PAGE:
It’s not your imagination, and it’s not because AT&T — and possibly others — is purposefully cutting speeds to unlimited data plan users. The Internet is slowing down. The reason: Websites are growing in size, causing slower load times.
The average website is now 2.1 MB in size, compared to 1.5 MB two years ago, according to HTTP Archive, an Internet data measurement company. Multiple reasons can explain this increase in size.
Sites have been adding more content in an effort to drum up traffic, such as videos, engaging images, interactive plug-ins (comments and feeds) and other code and script-heavy features. Websites are becoming more and more technically advanced, and other sites have to keep adding features to stay competitive.
To keep up with the rapidly increasing number of users accessing sites on various platforms, developers are offering more versions of websites as well as apps to accommodate all devices, including smartphones, watches, tablets, and other gadgets. All of these versions require additional code, ultimately adding to the weight of a given website.
Then there are the advertisers who want to get the user’s attention by creating dramatic displays for their products that consume even more bandwidth.
Websites also want to know who is visiting their pages, both welcome and unwelcome visitors. New tools that track and analyze visitors have increased in popularity, as well as stronger encryption technology to add more security. These security measures and trackers require more code, again slowing load times.
Unfortunately for websites trying to keep up with the times, Google has just introduced a new ‘Slow to Load’ warning sign in mobile search results. Since mobile searches account for more than half of the total Google searches in 10 countries, Google wants to enhance user experience for those on their mobile platform.
Although the weight of a website isn’t all that contributes to slow loading, it’s a major factor. Other reasons include users overusing data, a poor connection, or a high level of traffic in the mobile network.
Google also changed its algorithm in April, so now ‘mobile friendly’ sites are ranked higher on search results, while those that fail to meet its criteria are ranked lower.
Although the internet is only slowing by a matter of seconds, it’s still slowing down. All the more reason for a user to become frustrated with a page that’s taking a couple extra seconds to load and go to a competitor’s site.
President Trump won more than 2,600 of the nation’s 3,000-plus counties in the 2016 election, and residents in nearly 90% of those counties – or more than 2,300 – have received some level of aid from the administration’s Market Facilitation Program, a $16 billion effort that compensates farmers for losses incurred as a result of Trump’s trade war with China.
Drawing on a new report from the Environmental Working Group, The Washington Post’s Philip Bump says the data “show the extent to which [the farm] subsidies overlap with Trump’s base of political support.”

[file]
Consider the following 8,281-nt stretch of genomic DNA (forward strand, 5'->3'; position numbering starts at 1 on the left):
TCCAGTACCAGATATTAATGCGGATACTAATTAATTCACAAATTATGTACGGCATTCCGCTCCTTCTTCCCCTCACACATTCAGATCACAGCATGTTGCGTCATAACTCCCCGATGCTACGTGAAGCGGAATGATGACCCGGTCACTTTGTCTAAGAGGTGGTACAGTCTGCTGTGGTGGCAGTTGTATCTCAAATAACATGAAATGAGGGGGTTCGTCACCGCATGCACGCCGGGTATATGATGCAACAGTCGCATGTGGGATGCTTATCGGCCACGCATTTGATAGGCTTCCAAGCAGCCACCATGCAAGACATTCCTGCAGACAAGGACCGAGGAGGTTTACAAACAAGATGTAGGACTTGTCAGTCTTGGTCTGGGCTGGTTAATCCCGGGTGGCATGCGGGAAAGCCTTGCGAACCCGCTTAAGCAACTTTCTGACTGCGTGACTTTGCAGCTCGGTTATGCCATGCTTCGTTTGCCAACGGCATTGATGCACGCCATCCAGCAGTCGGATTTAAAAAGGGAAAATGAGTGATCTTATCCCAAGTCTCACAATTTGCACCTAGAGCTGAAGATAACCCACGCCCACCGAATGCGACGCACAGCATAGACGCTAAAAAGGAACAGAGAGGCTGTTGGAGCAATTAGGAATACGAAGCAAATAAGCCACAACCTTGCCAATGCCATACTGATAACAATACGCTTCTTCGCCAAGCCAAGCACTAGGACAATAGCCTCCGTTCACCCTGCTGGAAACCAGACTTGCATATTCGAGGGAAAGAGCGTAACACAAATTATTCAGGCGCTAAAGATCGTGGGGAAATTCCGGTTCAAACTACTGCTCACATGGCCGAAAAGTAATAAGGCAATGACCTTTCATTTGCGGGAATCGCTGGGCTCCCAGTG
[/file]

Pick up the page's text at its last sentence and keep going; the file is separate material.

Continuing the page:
To be fair, about 80% of the counties Hillary Clinton won also received some degree of aid, Bump says, but there are many fewer of them, given the concentration of her supporters in urban areas.
Overall, residents in more than 2,600 counties in the U.S. have received payments from the farm aid program, with the heaviest concentration in the Midwest.
A new study from the Bipartisan Policy Center says that Medicare would save $1.57 for every dollar it spends delivering healthy food to elderly beneficiaries who have recently been discharged from the hospital. The savings would come from a reduction in the rate of readmissions to the hospital for patients suffering from a wide range of common ailments, including rheumatoid arthritis, congestive heart failure, diabetes and emphysema.
“If you were going to offer meals to every Medicare beneficiary, it would be cost-prohibitive,” said BPC’s Katherine Hayes. “By targeting it to a very, very sick group of people is how we were able to show there could be savings.”
The Taxpayer Advocate Service – an independent organization within the IRS whose roughly 1,800 employees both assist taxpayers in resolving problems with the tax collection agency and recommend changes aimed at improving the system – released a “subway map” that shows the “the stages of a taxpayer’s journey.” The colorful diagram includes the steps a typical taxpayer takes to prepare and file their tax forms, as well as the many “stations” a tax return can pass through, including processing, audits, appeals and litigation. Not surprisingly, the map is quite complicated. Click here to review a larger version on the taxpayer advocate’s site.
Economists expected federal spending to boost growth in 2019, but some of the fiscal stimulus provided by the 2018 budget deal has failed to show up this year, according to Kate Davidson of The Wall Street Journal.
Defense spending has come in as expected, but nondefense spending has lagged, and it’s unlikely to catch up to projections even if it accelerates in the coming months. Lower spending on disaster relief, the government shutdown earlier this year, and federal agencies spending less than they have been given by Congress all appear to be playing a role in the spending slowdown, Davidson said.